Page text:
The school has no means of treating the water collected by students, which is often contaminated by their dirty containers. Because water is pooled for use, even one contaminated container puts everyone at risk. Most of the pupils suffer from typhoid and amoeba, and as Melvin mentioned, when they faint during games there is no water to assist them. The distance to the spring has caused most of the students to use small containers to fetch water in order to carry it back, so they are never able to meet even their own water needs. Headaches and constipation are widespread due to dehydration.
The latrines at Eshimuli are combined in a single block with 3 doors on one side for girls, and 3 doors on the opposing side for boys. With the high student population, these latrines are far too overcrowded. They also offer little to no privacy between the girls' and boys' sides and between the nearby teachers' latrines. We heard over and over again how the girl child here does not feel safe using them, and since there is no water near the latrines, hygiene is compromised. Unventilated and cleaned just once a week without soap (because it is not available), the smell is very bad in and around the latrines.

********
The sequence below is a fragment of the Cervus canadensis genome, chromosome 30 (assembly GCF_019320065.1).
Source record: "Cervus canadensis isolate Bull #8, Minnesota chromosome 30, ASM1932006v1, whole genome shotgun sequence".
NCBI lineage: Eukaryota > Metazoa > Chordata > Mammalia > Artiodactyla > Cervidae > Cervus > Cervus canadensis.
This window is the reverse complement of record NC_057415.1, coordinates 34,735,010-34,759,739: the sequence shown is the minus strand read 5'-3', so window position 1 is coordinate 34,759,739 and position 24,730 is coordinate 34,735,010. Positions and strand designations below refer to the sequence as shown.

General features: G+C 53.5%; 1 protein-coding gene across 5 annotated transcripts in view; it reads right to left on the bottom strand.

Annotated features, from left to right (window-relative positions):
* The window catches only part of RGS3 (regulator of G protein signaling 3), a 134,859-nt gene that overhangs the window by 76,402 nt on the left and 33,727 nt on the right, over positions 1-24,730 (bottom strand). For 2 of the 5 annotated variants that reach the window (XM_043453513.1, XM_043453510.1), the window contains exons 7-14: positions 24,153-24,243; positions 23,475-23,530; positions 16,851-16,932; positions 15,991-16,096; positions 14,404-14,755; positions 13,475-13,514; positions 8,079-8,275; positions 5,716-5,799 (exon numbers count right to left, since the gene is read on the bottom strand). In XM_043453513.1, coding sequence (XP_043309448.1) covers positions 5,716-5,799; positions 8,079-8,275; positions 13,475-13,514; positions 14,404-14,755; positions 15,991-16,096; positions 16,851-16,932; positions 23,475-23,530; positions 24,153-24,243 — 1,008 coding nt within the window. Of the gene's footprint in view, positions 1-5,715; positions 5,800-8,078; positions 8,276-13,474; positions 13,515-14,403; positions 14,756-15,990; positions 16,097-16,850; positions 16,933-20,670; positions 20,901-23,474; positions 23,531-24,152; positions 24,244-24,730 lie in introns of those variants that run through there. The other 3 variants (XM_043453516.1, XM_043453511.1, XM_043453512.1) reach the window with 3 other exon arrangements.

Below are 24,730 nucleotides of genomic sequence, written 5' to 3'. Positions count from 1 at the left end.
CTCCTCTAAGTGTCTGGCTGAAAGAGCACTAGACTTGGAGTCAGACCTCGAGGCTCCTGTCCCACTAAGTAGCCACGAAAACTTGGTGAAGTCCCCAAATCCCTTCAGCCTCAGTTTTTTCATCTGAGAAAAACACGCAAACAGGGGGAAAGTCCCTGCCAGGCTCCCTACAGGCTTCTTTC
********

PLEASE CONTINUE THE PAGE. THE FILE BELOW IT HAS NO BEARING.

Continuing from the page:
The girls we spoke with confessed that during their menstrual cycles, they usually skip school because they have no way of maintaining their personal hygiene while there. Others, like Melvin, try to attend but spend a lot of time missing class anyway while they try to find latrines elsewhere, risking their safety in the process. We and the school agree that no girl should have to choose between her menstrual hygiene and her education, yet this is currently the only choice available at Eshimuli Primary.
While chatting with the pupils during one of their breaks, they shared how excited they were that this project was coming to their school. They are tired of walking over 1 kilometer in search of water, they said, but they know their current situation is simple: either carry the water or don't drink at all.
What We Can Do:
A 75,000-liter rainwater catchment tank will help alleviate the water crisis at this school. The school will help collect the needed construction materials such as sand, bricks, rocks, and water for mixing cement. We will complement their materials by providing an expert team of artisans, tools, hardware, and the guttering system. Once finished, this tank will begin catching rainfall that will be used by the school’s students and staff for drinking, handwashing, cooking, cleaning, and much more.